This guardian angel of mine appeared from nowhere, disappeared almost as quickly as they had appeared, but had protected and guided me when I needed some advice and support. They had no reason to help me; there was no financial reward. But they saw someone who was in need and they, without hesitation, cheerfully guided me until they knew that I was safe and that my onward journey had been sorted. I think this is a lesson that we can all learn at the start of this new school year: we are all, in different ways, guardian angels for one another. We are all here to look after and to support one another; and we most certainly are not here to do the opposite. There are formal ways that we can encourage this, for example through having codes of conduct and behaviour policies – we adults have them, as well as you pupils. But there are also more informal ways that we can be guardian angels for one another, protecting and guiding one another as we encounter the hardships that will inevitably come along in the course of our lives – both at school and at home.
This Michaelmas term is a long one – it is fourteen weeks long. We will enjoy a lot of things over the course of these coming months: academic lessons, sports fixtures, musical and dramatic performances, and all manner of other things both inside and outside the classroom. There will be times when we get tired; when we get a bit irritated with one another; there may be times when things seem a little too much for us. But by being each another’s guardian angels, we can support and guide one another through what will be, I trust, a happy, fulfilling and productive term.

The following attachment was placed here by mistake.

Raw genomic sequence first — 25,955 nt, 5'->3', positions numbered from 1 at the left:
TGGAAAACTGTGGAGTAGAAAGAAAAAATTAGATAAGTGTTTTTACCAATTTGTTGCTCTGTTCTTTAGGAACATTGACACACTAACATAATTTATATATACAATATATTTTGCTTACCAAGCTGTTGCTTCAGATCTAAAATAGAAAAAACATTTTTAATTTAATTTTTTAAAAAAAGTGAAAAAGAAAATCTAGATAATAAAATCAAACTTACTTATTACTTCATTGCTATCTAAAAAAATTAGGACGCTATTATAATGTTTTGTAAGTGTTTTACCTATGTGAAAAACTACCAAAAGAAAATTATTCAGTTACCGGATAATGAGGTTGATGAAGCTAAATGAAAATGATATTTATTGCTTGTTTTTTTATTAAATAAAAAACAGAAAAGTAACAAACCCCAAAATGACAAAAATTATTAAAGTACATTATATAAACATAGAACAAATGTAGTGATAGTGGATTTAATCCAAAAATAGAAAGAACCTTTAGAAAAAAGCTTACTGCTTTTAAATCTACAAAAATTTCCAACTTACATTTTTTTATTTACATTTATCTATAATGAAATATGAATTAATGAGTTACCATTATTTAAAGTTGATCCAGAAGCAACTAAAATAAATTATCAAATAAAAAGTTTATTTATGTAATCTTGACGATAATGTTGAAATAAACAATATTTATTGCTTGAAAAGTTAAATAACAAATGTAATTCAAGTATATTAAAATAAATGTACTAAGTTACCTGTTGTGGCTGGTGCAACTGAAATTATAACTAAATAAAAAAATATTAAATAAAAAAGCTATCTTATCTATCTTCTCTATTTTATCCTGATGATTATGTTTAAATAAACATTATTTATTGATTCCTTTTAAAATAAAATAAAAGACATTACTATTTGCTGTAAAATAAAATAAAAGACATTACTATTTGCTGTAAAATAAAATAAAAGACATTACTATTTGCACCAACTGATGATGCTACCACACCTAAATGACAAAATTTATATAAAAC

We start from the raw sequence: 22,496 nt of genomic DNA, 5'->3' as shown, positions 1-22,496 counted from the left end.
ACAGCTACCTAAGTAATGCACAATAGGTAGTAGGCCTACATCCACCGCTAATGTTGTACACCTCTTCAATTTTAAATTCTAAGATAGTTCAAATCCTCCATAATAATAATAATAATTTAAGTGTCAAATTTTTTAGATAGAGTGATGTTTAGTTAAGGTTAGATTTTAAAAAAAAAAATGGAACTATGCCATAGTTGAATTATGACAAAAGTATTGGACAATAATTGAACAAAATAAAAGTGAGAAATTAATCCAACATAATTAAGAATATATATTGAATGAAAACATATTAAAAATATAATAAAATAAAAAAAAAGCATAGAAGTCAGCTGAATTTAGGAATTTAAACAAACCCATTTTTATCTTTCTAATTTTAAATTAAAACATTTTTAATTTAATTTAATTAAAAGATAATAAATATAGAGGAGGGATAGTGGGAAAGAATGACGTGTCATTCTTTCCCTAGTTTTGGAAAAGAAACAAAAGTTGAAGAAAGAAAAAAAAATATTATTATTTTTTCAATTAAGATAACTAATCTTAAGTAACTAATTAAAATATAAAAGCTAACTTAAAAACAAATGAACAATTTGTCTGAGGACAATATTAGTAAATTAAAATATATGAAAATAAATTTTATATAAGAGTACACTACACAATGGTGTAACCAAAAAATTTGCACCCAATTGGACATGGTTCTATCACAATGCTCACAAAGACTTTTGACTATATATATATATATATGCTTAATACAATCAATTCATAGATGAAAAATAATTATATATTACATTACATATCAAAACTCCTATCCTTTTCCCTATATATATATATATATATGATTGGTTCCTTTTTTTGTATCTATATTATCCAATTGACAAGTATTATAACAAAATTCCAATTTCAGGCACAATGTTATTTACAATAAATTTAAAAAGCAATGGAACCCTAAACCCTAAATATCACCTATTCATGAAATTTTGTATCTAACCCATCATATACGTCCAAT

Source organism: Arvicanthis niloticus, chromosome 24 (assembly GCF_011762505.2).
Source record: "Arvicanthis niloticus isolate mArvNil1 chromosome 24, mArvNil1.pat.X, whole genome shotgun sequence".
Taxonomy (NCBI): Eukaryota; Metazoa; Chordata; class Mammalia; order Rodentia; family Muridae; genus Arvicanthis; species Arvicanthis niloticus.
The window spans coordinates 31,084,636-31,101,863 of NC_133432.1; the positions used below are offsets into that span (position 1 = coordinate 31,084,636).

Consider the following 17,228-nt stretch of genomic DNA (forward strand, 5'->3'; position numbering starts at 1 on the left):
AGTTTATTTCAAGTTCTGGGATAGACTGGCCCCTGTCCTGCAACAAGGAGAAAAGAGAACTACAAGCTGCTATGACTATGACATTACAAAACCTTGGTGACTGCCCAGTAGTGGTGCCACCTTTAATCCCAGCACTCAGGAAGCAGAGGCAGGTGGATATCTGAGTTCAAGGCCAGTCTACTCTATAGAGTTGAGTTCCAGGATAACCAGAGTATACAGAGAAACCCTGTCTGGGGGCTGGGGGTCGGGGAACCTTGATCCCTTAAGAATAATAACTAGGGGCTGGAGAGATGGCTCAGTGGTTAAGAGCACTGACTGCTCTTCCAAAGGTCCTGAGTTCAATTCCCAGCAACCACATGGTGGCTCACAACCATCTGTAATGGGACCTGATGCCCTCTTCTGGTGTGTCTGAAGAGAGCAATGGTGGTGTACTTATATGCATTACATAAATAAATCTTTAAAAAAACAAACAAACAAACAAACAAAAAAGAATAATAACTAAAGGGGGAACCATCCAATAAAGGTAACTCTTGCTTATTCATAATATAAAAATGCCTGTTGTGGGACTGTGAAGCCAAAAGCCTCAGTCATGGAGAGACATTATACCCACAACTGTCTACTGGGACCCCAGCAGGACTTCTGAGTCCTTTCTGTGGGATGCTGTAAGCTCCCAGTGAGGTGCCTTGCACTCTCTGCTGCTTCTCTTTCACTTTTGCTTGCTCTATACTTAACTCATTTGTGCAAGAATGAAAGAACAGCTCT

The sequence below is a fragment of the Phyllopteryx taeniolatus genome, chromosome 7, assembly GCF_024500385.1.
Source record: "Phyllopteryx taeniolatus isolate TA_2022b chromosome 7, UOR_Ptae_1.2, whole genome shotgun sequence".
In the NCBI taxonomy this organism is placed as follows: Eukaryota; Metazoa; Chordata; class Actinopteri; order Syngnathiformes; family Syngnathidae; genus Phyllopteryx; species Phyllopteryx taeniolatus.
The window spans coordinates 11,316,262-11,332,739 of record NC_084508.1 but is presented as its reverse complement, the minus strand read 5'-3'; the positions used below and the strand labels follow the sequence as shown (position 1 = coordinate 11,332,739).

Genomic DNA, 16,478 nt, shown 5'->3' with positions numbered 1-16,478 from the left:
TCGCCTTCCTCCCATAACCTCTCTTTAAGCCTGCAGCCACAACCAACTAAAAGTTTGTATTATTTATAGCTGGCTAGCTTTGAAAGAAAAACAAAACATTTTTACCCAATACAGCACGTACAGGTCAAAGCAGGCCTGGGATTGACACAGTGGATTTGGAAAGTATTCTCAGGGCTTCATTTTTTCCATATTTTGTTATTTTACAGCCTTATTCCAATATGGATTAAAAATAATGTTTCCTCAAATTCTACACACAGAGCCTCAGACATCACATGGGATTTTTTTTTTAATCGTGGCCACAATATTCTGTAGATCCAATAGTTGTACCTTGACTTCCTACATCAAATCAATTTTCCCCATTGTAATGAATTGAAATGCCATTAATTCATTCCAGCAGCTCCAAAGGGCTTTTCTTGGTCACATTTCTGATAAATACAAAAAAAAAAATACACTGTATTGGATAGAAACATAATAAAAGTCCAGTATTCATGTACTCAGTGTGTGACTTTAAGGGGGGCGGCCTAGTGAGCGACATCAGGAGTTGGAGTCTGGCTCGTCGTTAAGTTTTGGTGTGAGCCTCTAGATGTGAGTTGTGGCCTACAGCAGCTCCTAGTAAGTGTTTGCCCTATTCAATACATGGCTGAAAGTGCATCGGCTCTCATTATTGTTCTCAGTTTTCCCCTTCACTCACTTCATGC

Have a great weekend,
Please note that the school’s safeguarding policy is easily available via the school website at https://www.newcollegeschool.org/_site/data/files/documents/0BC836B027AF4262479DE2DF892B4EED.pdf
The school’s RSE (Relationships and Sex Education) policy is available to view at https://www.newcollegeschool.org/wellbeing-and-happiness. If you have any questions or concerns, please contact email@example.com or firstname.lastname@example.org.
Now that we have much more space in the playground (and more protective netting!) do please feel free to wait in the playground by the gate at pickup. This will help to reduce the number of people waiting on Savile Road, and increase everyone’s safety.